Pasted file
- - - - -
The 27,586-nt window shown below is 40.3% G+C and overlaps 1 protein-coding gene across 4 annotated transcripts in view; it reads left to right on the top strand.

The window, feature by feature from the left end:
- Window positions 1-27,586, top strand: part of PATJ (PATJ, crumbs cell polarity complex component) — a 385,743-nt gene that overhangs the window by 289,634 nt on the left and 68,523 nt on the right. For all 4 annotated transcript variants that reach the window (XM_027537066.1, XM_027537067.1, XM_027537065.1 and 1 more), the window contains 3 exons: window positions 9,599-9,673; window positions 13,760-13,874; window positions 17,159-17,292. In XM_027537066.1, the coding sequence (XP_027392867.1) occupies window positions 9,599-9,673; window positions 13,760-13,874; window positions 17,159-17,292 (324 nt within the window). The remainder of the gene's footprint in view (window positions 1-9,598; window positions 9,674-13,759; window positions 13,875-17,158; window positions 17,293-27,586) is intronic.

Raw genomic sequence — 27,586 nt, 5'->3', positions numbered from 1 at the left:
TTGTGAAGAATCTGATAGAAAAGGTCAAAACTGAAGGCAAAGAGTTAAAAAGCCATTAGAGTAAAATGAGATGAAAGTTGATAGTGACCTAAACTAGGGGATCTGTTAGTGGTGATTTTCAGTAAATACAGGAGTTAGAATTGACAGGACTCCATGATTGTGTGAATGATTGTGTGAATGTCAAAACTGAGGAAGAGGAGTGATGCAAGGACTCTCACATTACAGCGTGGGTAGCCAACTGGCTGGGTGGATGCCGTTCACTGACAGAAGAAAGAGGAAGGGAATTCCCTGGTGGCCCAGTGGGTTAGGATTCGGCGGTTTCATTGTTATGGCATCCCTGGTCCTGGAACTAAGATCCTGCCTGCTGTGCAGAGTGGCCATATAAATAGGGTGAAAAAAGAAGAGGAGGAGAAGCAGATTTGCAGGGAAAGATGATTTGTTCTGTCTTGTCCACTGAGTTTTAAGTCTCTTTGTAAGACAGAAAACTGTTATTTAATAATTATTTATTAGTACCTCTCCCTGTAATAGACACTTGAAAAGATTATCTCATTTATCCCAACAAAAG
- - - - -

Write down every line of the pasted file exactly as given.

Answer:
The 27,586-nt window shown below is 40.3% G+C and overlaps 1 protein-coding gene across 4 annotated transcripts in view; it reads left to right on the top strand.

The window, feature by feature from the left end:
- Window positions 1-27,586, top strand: part of PATJ (PATJ, crumbs cell polarity complex component) — a 385,743-nt gene that overhangs the window by 289,634 nt on the left and 68,523 nt on the right. For all 4 annotated transcript variants that reach the window (XM_027537066.1, XM_027537067.1, XM_027537065.1 and 1 more), the window contains 3 exons: window positions 9,599-9,673; window positions 13,760-13,874; window positions 17,159-17,292. In XM_027537066.1, the coding sequence (XP_027392867.1) occupies window positions 9,599-9,673; window positions 13,760-13,874; window positions 17,159-17,292 (324 nt within the window). The remainder of the gene's footprint in view (window positions 1-9,598; window positions 9,674-13,759; window positions 13,875-17,158; window positions 17,293-27,586) is intronic.

Raw genomic sequence — 27,586 nt, 5'->3', positions numbered from 1 at the left:
TTGTGAAGAATCTGATAGAAAAGGTCAAAACTGAAGGCAAAGAGTTAAAAAGCCATTAGAGTAAAATGAGATGAAAGTTGATAGTGACCTAAACTAGGGGATCTGTTAGTGGTGATTTTCAGTAAATACAGGAGTTAGAATTGACAGGACTCCATGATTGTGTGAATGATTGTGTGAATGTCAAAACTGAGGAAGAGGAGTGATGCAAGGACTCTCACATTACAGCGTGGGTAGCCAACTGGCTGGGTGGATGCCGTTCACTGACAGAAGAAAGAGGAAGGGAATTCCCTGGTGGCCCAGTGGGTTAGGATTCGGCGGTTTCATTGTTATGGCATCCCTGGTCCTGGAACTAAGATCCTGCCTGCTGTGCAGAGTGGCCATATAAATAGGGTGAAAAAAGAAGAGGAGGAGAAGCAGATTTGCAGGGAAAGATGATTTGTTCTGTCTTGTCCACTGAGTTTTAAGTCTCTTTGTAAGACAGAAAACTGTTATTTAATAATTATTTATTAGTACCTCTCCCTGTAATAGACACTTGAAAAGATTATCTCATTTATCCCAACAAAAG